For a long time we were lucky. We kept hens, and had no problems, whatever precautions we took were sufficient and, so naturally, I patted myself on the back and assumed I had it all figured out. But then we lost a rooster, and it was devastating. I loved him, and I felt like I had let him down. Unfortunately, I failed to comprehend that as "secure" as I believed our chicken housing was, it was inadequate, and the bobcat that killed Zoltar came back for Kamen. This time Alex and Max witnessed the bobcat with his arm in the cage, pulling her through the bars. We called the horse fence wire cage the "shark cage," and it seemed impenetrable, but spaces were plenty big enough for a hungry bobcat, and wily weasels. Weasels were responsible the next losses (please, follow this link to see pictures of the shark cage and to appreciate how ineffective that chicken housing was.) Yes, there are weasels in Southern California, together with raccoons, they have no trouble at all getting through or opening up chicken wire.

Okay. So, we've seen it all, and we've learned the hard way. Some of those predators really took us by surprise, and I appreciate that there will always be a chance of losing pets to predators, but I feel a whole lot better doing as much as I can to protect them. We all sleep better at night, since we've built our enclosure. It's our pride and joy, and I won't deny it cost a lot in time, and materials. It houses goats and chickens, and it's wonderful, but I understand it's not always possible to make a chicken Shangri-la. That's okay... there are still steps we can take to make our hens comfortable, safe, healthy, and happy.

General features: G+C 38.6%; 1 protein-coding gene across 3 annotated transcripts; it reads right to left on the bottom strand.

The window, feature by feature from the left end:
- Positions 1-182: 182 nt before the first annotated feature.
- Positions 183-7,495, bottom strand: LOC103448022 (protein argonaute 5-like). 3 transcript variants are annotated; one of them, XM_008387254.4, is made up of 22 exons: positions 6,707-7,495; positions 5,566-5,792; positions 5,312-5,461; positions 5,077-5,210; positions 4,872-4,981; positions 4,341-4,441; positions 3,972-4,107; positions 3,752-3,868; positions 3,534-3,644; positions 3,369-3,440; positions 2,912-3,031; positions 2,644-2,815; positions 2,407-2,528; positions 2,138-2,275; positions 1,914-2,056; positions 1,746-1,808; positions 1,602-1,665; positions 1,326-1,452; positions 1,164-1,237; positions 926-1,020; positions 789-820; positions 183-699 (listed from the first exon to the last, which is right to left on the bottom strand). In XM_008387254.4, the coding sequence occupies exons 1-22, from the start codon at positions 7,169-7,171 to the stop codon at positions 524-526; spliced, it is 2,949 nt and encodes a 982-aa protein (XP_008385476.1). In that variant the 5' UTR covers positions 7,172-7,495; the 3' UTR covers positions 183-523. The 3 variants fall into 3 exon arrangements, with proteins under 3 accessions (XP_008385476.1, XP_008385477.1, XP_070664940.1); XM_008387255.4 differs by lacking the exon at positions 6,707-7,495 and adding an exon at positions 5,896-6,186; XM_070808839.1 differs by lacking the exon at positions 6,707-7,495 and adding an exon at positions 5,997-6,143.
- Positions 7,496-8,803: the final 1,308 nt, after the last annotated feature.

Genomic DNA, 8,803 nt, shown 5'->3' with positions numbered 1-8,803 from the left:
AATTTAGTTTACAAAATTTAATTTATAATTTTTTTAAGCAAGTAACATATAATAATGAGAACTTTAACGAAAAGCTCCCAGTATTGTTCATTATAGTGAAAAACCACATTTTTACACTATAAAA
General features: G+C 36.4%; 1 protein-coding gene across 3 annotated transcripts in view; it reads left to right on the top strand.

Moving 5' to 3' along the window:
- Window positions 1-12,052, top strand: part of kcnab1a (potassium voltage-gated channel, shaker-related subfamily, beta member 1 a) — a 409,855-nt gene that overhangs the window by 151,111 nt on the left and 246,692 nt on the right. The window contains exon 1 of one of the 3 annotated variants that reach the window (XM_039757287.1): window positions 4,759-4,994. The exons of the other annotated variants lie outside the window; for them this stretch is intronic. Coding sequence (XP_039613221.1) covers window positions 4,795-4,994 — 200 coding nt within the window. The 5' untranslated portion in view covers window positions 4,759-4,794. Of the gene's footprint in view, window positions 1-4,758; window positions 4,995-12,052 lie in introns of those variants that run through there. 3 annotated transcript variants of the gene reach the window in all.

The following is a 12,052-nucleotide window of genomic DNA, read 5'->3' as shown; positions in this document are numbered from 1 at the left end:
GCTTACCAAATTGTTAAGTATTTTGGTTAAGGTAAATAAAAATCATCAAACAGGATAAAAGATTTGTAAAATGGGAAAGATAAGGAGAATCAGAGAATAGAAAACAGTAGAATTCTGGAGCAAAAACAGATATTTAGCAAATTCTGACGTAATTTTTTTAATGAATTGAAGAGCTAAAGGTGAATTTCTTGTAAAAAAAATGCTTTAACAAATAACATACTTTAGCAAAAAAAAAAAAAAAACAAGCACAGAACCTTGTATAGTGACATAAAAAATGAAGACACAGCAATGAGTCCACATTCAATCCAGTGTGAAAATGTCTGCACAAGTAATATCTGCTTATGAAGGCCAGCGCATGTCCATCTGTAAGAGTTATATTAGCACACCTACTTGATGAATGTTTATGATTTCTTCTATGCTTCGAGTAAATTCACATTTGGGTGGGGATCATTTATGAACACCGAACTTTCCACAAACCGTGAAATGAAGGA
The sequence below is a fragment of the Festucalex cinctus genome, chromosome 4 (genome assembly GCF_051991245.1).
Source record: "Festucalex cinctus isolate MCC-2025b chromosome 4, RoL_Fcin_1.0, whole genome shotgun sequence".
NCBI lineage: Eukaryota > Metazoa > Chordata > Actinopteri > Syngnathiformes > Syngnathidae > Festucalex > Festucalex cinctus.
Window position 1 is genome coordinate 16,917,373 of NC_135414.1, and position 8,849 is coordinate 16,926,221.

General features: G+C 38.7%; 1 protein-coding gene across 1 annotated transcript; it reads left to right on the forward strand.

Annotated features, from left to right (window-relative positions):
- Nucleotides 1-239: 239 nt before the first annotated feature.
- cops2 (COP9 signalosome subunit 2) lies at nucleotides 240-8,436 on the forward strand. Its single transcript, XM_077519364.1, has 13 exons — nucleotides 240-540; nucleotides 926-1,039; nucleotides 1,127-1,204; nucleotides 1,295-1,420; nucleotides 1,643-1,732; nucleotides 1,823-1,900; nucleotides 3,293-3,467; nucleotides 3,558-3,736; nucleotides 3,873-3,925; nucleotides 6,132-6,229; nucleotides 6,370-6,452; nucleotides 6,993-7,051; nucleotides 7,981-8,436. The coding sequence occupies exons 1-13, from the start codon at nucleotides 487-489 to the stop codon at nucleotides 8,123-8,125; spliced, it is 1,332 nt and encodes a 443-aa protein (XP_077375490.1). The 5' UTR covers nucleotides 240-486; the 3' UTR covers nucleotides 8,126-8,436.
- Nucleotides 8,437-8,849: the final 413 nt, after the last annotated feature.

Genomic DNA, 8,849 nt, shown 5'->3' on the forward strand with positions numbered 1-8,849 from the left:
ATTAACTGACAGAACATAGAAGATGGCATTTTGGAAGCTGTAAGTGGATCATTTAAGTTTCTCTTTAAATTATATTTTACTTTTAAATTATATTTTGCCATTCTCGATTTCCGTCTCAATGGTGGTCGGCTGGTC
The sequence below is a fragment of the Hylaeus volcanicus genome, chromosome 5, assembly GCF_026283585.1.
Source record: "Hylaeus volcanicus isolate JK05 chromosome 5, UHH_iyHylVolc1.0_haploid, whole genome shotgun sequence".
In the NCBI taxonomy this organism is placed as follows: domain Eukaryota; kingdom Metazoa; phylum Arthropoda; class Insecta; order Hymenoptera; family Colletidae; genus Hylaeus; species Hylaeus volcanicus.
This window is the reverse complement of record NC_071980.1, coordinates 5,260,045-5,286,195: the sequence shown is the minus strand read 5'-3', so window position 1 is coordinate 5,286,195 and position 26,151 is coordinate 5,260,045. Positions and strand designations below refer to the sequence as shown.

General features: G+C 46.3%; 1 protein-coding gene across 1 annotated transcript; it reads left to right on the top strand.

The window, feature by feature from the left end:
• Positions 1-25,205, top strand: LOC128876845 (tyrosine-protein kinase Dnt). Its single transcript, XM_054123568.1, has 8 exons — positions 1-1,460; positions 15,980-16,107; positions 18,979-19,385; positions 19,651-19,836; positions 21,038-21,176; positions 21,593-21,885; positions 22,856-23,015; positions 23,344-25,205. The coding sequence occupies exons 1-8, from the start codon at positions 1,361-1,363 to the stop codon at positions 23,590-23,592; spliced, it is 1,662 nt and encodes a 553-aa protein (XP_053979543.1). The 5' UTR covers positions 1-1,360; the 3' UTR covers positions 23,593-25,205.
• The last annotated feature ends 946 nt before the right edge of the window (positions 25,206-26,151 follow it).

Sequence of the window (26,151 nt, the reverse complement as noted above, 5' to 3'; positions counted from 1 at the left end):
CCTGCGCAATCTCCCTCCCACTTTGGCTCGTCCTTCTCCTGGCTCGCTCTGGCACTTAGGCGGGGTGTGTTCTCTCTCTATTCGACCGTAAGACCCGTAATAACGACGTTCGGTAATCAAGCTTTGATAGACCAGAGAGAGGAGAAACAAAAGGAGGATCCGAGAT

Our Southern California Chicken Safety Checklist


1. Shade, wind cover, rain cover. Don't let your hens overheat, or get blown away. They need protection, even here where we have mostly mild weather. Be sure they can dust bathe in a shady and dry place, and that when they go to roost they will be safe from rain and wind.

2. Roosts. Hens roost. It's good for their feet and posture, it's what they do in the wild, and it's what happy hens do in their coop. I think HenCam is a wonderful resource on all matters Chicken, and Goats! HenCam suggests giving your hens at least six inches of space, per chicken, on the roost. And remember to keep those roosts sheltered from sun, wind, and rain.